Miller: Humility in Politics

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At a post-election press conference last week, President Barack Obama engaged in some public self-reflection. He felt “bad,” he said. The “shellacking” he and his party sustained the night before had prompted him to consider what in another context he might have called his shortcomings. Could he have done more to help some of his Democratic colleagues save their jobs, he wondered? Might he have articulated a more supportive stance toward American business—and, come to think of it, gotten out of the office more? “Sometimes,” he mused, “we lose track of the ways we connected with folks that got us here in the first place.” Losing, he said, is a “humbling” experience.

When politicians start talking about humility, as they do ritualistically after elections, the warning light on the BS detector goes on. Surely no professional group has a weaker claim to that virtue than today’s divided, self-righteous, and spin-savvy politicians. And too often the politicians (and religious leaders) who do make a case for humility have the least basis for doing so. In an August 2007 speech, then–New York governor Eliot Spitzer expounded upon Reinhold Niebuhr and the virtues of humility in the public square. “What I’d like to reflect on today, and this may come as a surprise to some of you,” he said, “are the inevitable risks that occur when [political] passion and conviction are not sufficiently tempered by humility.” Seven months later, he resigned, tagged forever as “client No. 9.”

tea-party-tentacles-tease Photos: Inside the Tea Party Win McNamee / Getty Images

Yet despite our justifiable cynicism, we expect—we want—our political leaders to be humble. We call them “public servants,” after all—a rhetorical trick that connects the leaders of the land to the people who clean their houses and invokes the utilitarian ideal of individual submission to a greater good. Because the word “humility” has such biblical resonance—and because the phrase “humble politician” feels oxymoronic where “public servant” does not—I asked some Christian leaders to define humility for me. “It’s a spirit of self-examination,” answered Richard Mouw, president of Fuller Theological Seminary and an advocate for more civility in public discourse. “It’s a hermeneutic of suspicion toward yourself and charity toward people you disagree with.”

“Humility is not thinking less of yourself, it’s thinking of yourself less,” wrote Timothy Keller, the New York City preacher and author, most recently, of Generous Justice, in an e-mail.

In the political sphere, a little bit of humility helps get things done. “If legislators want to legislate—and not just appeal to a rabid group of supporters come hell or high water—that’s going to be in a system that involves compromise,” says former Missouri senator John Danforth, who has recently founded a center for religion and politics at Washington University in St. Louis. In such a system, “It’s very helpful to believe that your program is not immutable. And that the other people you’re dealing with have something to say and something to add.”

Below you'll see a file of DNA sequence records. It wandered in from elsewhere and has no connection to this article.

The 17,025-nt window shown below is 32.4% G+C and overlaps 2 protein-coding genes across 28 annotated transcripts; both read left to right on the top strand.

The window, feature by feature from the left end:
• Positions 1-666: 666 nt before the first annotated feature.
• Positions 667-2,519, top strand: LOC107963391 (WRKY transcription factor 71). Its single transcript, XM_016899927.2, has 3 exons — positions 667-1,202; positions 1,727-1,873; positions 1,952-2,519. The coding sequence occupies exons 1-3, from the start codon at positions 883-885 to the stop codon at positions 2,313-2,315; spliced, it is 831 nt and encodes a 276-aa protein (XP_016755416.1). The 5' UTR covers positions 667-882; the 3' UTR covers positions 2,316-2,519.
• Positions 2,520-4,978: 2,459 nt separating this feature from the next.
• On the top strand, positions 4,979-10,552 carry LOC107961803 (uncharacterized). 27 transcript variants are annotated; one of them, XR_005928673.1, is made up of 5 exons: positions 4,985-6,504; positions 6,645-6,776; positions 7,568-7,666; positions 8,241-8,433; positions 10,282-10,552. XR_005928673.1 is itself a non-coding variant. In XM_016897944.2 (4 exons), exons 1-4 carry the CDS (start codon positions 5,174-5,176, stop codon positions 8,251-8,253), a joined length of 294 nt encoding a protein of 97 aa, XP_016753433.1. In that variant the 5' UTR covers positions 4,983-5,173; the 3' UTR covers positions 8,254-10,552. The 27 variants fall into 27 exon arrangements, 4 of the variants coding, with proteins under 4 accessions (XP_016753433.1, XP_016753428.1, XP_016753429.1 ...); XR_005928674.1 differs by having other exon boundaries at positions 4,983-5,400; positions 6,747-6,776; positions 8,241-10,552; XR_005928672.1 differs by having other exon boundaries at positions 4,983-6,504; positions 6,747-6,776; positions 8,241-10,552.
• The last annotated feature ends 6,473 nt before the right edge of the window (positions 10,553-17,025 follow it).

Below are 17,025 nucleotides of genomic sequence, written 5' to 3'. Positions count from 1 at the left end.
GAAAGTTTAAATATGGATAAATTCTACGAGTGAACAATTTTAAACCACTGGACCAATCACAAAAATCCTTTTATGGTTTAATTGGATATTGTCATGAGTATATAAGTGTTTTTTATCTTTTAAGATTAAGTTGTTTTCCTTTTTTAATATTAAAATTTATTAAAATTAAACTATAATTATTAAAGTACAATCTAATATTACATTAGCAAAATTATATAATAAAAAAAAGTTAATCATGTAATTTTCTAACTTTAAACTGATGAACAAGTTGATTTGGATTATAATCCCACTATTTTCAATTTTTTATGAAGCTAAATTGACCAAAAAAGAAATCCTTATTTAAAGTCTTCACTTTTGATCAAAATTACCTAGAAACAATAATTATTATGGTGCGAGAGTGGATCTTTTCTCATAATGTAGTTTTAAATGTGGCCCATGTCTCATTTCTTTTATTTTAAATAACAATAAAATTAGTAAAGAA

Polls say that most Americans now want politicians to “make consensus” rather than “stick to principles.” Perhaps that’s why the word “humble” (and its inverse, “hubris”) has been strategically cropping up in political speeches and interviews—and not just by Democrats. In an October interview with the National Journal, Senate Minority Leader Mitch McConnell warned his party against repeating the errors of the past. “After 1994,” he said, “the public had the impression we Republicans overpromised and underdelivered. We suffered from some degree of hubris.” On election night, the presumptive speaker of the House, John Boehner, struck a similar note. “This is not a time for celebration,” he said. “This is a time to roll up our sleeves ... We are humbled by the trust the American people have placed in us.” And then he cried.

Proof of the authenticity and durability of these sentiments will lie not in further television testimonials but behind closed doors in a willingness to put aside the posturing and fix what’s wrong. In his current self-reflective mood, the president might be able to give a little on the Bush tax cuts—by temporarily extending them, for instance, to families who earn more than $250,000 a year but less than some reasonable, mutually agreed-upon ceiling. The Republicans might back off from their blanket opposition of the president’s health-care law and concede that parts of the legislation may well improve the life and health of millions of people. Humility means sometimes having to say, “You win.”

Lisa Miller is NEWSWEEK's religion editor and the author of  Heaven: Our Enduring Fascination With the Afterlife. Become a fan of Lisa on Facebook.

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